"The great art of life is sensation, to feel that we exist, even in pain." Lord Byron
Feelings – you can’t really get away from ‘em can you? They’re a result of what we think (or don’t think as the case may be), and, more often than not, we’re thinking (even though we’re not always aware that we are!). We each have an inner dialogue going on that we’ve become so accustomed to hearing that, quite often, we don’t even realise we’re having it. Like living by a busy road – eventually we become so accustomed to the constant sound of traffic that we don’t notice it. In fact – we notice it more when it’s not there! Imagine what would happen if we were able to stop the inner dialogue so that there was silence in our mind. Oooh that’s a bit scary isn’t it! A bit eerie even. Despite the fact that the inner dialogue often has us feeling crappy, we find a strange comfort in it so that even the very idea of having a silent mind can be quite a fearful thing for many.
When we experience thoughts and feelings that we don’t like, we often try to squash them back into the box – like pushing a jack-in-a-box back into it’s box. The thing is, eventually, something will trigger the box to open and the thoughts and feelings will come rushing out again. Unfortunately they’re not always as harmless as a clown popping out of a box, they can feel like a boxing glove rushing out to slap us in the face.
As a therapist, I know of loads of techniques for letting go of fears and negative thoughts, and so I practice, daily, working these things through and letting go of them. Not such a bad thing as it means I can stay relatively centred and happy for the majority of the time. However, something I realised recently is that it’s not always helpful immediately to push thoughts out of your mind. Thoughts and feelings are there for a reason. They’re there to help us grow, learn, and experience. If we constantly push them away, then we’re not really experiencing them, and so can find it more challenging to learn and grow.
I’m not saying that we should not use therapies to let go of fears – absolutely not. What I’m saying is, that it can also be helpful to face these thoughts and fearful emotions head on….. and let them wash over us. Like waves over a rock. We’re clearly thinking and feeling these things for a reason and if we constantly keep dissolving them before we can understand why we’re having them, they’ll keep coming back. And when they do come back, you can bet your bottom dollar they’ll come back even stronger!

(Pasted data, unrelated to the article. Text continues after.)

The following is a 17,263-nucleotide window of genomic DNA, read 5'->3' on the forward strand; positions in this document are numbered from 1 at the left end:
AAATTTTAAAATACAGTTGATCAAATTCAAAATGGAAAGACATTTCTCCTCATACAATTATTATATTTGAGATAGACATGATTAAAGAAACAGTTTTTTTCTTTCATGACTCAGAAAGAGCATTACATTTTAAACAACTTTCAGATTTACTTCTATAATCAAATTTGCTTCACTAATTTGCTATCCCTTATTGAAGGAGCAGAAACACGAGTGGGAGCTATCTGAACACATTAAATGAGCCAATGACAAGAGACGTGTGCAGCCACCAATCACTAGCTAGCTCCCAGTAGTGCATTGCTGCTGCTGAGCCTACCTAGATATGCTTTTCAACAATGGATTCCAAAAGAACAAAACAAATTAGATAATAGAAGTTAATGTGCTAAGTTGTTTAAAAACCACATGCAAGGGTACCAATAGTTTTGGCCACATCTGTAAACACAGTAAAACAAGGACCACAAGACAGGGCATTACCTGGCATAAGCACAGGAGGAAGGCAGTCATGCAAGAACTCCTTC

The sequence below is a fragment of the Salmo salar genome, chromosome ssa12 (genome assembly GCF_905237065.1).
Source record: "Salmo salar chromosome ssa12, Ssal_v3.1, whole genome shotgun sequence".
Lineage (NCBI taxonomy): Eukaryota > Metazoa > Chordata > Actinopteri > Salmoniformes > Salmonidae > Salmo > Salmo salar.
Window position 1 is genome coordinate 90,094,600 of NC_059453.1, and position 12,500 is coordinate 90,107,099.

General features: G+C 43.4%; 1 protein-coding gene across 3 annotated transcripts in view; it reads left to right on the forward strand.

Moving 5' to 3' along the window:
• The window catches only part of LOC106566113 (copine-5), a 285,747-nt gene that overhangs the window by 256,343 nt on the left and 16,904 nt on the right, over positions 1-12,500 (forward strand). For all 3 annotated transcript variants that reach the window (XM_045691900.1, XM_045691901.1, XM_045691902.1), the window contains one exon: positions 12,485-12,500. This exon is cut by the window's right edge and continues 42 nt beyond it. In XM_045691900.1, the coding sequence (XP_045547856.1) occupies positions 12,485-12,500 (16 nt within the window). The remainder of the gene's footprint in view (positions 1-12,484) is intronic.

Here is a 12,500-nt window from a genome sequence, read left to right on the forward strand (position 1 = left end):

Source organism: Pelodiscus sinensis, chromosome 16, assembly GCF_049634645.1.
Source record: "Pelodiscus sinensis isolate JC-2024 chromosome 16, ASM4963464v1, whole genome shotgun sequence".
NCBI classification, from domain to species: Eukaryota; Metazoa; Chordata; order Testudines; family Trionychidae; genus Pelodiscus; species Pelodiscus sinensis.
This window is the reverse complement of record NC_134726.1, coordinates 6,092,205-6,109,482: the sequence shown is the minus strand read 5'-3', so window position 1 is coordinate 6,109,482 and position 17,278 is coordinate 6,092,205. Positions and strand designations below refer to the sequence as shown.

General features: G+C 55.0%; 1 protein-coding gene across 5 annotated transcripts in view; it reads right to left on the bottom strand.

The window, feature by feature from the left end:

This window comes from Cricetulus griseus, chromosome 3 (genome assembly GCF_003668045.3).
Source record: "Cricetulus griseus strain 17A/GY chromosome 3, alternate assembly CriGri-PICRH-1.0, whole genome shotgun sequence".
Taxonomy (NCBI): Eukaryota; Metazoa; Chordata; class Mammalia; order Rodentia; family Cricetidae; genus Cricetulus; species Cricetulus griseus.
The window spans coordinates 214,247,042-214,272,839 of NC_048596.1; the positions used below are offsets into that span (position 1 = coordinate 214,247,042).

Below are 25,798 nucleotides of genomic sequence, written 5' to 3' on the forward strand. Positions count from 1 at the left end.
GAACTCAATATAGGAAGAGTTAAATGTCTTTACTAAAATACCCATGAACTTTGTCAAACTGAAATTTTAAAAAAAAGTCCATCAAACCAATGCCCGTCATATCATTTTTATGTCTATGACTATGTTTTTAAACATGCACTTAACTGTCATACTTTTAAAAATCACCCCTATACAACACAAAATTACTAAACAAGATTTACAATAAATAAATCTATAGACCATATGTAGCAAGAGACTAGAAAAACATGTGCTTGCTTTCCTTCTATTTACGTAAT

The thing to remember about these thoughts and feelings is that they can’t actually hurt you. Of course our thoughts can cause us to feel down, upset, angry, and fed up etc, but they won’t physically harm us. It’s persistent thoughts and feelings that can lead us to do things that bring harm and disruption to our lives. If something’s persisting, then it means we haven’t understood what the message is that’s being given to us. The Universe is infinitely patient and infinitely creative and resourceful. If we don’t “get it” from one approach, then we’ll experience something else, and something else, and something else until we do.
It’s helpful to allow yourself time to face negative thoughts and feelings head on. Allow them to pass over you, and through you, leaving you standing stronger. I’m not saying wallow for days on end – that’s just as unhelpful as denying the thoughts and feelings. I’m saying it’s OK to experience these thoughts and feelings in order to understand whatever it is we need to learn and also to be clear about what it is we do want to create. I’ll say that again, when we experience what we don’t want, we can learn from it and create what we do want.
We can gain many insights from allowing ourselves to stand back and notice our thoughts and feelings. So asking ourselves, when we are feeling down: why am I feeling down?; from where do these thoughts emanate?; what do I need to learn from this? Giving ourselves permission to feel something means taking back in the driving seat, and not allowing our feelings to control us.
Feel it. Learn from It. And then we can move on. As Susan Jeffries so brilliantly wrote “Feel the fear, and do it anyway”. Feel, learn, and then release.
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